The thing is, I don't feel like I'm doing anything wrong. This is an old friend. We have a romantic history, but my husband is friends with ex-girlfriends and I have never expressed any desire for him not to see them. Granted the situation is a bit complicated with the separation and all. Oh, I don't know. H wants to talk today--about "our early realtionship". Now whether this is about how in love we were or whether he wants to bring up a particular issue that I've already "paid" for with him, I don't know. Of course anytime I bring up our past to illustrate why I feel the way I do today, it's unacceptable--he wants to talk about the present. Why is it I feel so unable to cut him off significantly?? I keep caving in to his requests to take care of his fragile self--I'm sure I fail miserably much of the time-he's told me as much, but I really feel I do try. I feel sucked dry and when I tell him this I am selfish and am concerned only with myself. Ahhh...I've got to run (late again). Maybe my thoughts will be more coherent later.

blech

January 10, 2007
11:11 am
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feelingfree
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Hi Gofigure~

Oh boy, did your story bring back memories for me!!

My ex-H and I were separated for 3 years. During that time I felt the need to tell him ALL of my business in fear of.. who knows what I feared.. him being 'mad' at me? LOL
I constantly had a guilty conscience, no matter what. So, needless to say, dating during that time was a joke- he would show up at my home during the date, leave notes on my car, call me before and after with all kinds of accusations and guilt-ploys.. it was a mess.

I came to the conclusion that I was only hurting myself by not setting clear boundaries with him and acting as if we were still married (guilt). I eventually told him that my life was my own, and that he would be told NOTHING that did not have to do with our son. And if he continued to harrass me, I would get a PFA order. He didn't like it, but it worked.

You are separated and have a right to your own life. There is nothing to feel guilty about. He is a big boy.. you don't have to protect his feelings (I had a problem with that myself!)

Good luck- and have a good time with your friend!

January 10, 2007
11:47 am
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mj
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Growing up in a dysfunctional home, I didn't have any boundaries. I didn't even understand that I had any rights. Through the years I am learning to trust myself and know when something feels out of whack, it is. I am glad that you trusted yourself and did what you felt was right for you today. I am learning that sometimes I have unearned guilt as well. Life is a journey, a day at a time. Learn to cherish yourself. A friend shared with me how harsh I am with self judgements. I am practicing replacing this self criticism with loving thoughts and stopping the negative ones before I continue buying into those false beliefs. A long time ago, a counselor gave me a sheet that had Rights on it. I didn't know I had any. I will try and find it and post it for you. Enjoy your day and if it doesn't feel right when your husband talks with you then Stand UP for YOURSELF. You know what you want and need to take care of yourself. Just listen. ((((gf))))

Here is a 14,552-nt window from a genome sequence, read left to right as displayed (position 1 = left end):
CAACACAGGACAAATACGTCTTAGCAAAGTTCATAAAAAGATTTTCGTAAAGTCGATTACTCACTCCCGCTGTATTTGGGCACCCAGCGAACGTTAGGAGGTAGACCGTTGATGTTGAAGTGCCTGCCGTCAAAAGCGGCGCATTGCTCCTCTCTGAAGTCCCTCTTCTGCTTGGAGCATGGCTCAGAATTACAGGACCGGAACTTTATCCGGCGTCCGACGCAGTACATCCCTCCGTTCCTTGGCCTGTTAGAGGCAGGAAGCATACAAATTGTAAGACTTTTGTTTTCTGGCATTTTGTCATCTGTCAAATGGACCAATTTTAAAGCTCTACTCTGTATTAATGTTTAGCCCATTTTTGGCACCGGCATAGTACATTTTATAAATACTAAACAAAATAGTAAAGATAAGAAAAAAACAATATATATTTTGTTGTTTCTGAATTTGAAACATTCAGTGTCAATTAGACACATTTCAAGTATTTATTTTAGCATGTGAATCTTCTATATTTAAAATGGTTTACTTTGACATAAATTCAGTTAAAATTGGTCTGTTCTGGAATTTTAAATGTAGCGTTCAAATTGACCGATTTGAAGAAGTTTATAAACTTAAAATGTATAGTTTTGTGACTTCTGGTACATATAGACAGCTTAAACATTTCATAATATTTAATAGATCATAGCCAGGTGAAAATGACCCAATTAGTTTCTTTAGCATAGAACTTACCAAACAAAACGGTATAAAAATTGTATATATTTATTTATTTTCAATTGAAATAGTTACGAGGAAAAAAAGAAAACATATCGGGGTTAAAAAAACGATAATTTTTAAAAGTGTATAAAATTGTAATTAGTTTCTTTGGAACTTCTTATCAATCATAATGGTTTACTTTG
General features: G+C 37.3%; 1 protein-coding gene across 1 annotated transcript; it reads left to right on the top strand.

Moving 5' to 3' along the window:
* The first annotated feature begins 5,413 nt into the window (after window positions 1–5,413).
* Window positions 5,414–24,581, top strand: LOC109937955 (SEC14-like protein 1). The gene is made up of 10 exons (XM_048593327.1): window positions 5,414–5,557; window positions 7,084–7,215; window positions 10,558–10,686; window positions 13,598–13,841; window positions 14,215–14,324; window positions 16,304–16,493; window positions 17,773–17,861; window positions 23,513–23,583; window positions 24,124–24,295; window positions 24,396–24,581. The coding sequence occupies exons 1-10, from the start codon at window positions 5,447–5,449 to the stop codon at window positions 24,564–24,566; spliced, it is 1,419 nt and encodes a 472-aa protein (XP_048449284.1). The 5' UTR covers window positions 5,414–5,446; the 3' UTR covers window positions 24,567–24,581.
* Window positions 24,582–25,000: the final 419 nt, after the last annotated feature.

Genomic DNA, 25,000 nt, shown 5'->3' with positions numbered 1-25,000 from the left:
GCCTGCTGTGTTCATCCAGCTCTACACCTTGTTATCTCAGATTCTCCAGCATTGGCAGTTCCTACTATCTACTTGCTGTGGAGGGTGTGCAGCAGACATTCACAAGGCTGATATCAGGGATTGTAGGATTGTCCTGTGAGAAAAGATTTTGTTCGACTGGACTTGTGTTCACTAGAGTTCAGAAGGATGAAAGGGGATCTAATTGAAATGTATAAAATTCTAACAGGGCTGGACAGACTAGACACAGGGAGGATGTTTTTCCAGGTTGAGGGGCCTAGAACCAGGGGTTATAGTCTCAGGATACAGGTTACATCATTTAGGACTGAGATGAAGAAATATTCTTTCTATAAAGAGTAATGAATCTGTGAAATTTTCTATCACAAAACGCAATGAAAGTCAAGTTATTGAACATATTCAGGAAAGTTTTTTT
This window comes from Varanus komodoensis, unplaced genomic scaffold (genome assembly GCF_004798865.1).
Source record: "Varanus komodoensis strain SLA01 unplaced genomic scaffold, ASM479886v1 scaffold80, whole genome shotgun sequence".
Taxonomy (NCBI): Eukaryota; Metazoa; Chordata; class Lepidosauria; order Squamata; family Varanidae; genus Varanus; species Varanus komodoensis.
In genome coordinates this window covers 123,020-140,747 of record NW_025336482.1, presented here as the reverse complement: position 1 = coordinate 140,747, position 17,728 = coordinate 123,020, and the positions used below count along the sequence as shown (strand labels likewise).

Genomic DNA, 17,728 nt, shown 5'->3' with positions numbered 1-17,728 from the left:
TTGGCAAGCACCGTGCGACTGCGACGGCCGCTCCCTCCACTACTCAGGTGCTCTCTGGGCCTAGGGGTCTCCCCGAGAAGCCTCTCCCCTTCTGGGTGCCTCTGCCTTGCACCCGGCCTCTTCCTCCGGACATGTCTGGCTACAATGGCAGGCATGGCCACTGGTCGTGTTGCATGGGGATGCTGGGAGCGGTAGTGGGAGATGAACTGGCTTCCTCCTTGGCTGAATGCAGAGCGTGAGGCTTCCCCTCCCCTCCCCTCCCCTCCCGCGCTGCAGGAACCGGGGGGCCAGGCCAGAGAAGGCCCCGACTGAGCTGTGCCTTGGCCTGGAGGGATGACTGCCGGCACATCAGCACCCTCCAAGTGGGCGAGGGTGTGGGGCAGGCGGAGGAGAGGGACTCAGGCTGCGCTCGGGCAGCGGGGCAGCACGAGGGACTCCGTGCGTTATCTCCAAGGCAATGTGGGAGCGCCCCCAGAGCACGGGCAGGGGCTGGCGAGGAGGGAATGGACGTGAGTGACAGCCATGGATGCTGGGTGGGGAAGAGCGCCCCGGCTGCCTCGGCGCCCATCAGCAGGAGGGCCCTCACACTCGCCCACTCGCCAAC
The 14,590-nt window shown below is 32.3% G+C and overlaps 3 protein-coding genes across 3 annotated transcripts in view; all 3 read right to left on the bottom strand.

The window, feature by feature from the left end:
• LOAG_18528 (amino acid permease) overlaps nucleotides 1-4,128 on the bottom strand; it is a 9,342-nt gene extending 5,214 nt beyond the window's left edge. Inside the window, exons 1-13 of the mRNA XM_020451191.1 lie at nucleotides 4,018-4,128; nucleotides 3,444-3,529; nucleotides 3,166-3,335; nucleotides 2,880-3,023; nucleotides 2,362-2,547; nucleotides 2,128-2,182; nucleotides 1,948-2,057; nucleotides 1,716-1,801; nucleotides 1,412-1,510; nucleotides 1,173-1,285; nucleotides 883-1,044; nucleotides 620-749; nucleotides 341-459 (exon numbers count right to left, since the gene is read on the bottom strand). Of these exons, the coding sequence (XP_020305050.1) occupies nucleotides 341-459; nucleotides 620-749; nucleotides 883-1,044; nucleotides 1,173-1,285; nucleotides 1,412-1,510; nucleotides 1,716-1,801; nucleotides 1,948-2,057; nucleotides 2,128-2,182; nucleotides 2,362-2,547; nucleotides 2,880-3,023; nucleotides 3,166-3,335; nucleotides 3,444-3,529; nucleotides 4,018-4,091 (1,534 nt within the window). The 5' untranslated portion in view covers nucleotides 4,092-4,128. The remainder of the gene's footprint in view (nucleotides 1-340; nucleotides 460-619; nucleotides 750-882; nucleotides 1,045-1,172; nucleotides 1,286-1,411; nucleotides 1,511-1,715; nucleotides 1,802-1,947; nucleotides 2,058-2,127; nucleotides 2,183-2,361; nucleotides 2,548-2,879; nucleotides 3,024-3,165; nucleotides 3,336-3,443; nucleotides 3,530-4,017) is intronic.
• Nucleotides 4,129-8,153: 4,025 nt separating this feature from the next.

January 10, 2007
12:02 pm
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atalose
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Gofigure,

I don’t mean this in a bad way at all, but you are equipped, you don’t have the proper tools yet to continue to have talks like this with your separated husband. Especially if he is going to dreg up the past. It’s funny how the past works as a weapon to those choosing to hurt us, yet when we use that same weapon against them, they combat it with wanting to stay in the present.

Maybe you could agree to just talk over the phone, not in person if you feel strongly that you must talk to him. This way you are setting a boundary, you won’t feel overwhelmed by a person to person confrontation and could possible build a little more strength over the phone. Just a though…..

Atalose

~~Hope has a place, but not above reality~~

January 10, 2007
12:12 pm
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atalose
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I meant to say NOT equipped, sorry....

Atalose

~~Hope has a place, but not above reality~~

January 10, 2007
5:09 pm
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gofigure
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It does me good to know I am not the only one out there who feels so responsible for an Ex. I have felt like such a freak and a failure because I always end up doing what he wants in response to his personal pity party and then when I embarass myself by being snitty and all passive-aggressive I feel guilty and like a horrible person and then feel even worse when he does something nice. Why can't he just stay a selfish prick instead of being kind sometimes?? rrrgggggggggggggg.

I need to realize that I don't "owe" him anything, even though I've told him I would try to be kind and gentle with his feelings. It keeps getting all twisted--all the crap that's gone on that has made my love die a slow painful death coupled with the fact that on some level I do still care, added to the fact that all my buttons have been fully exposed to him in the past. When I am feeling so manipulated I start wondering if this is all a creation in my head. That maybe **I'M** the crazy one here and he really DOES know what he's talking about. How do they do that? I am not a stupid woman, but I don't seem to trust me as far as I could throw me.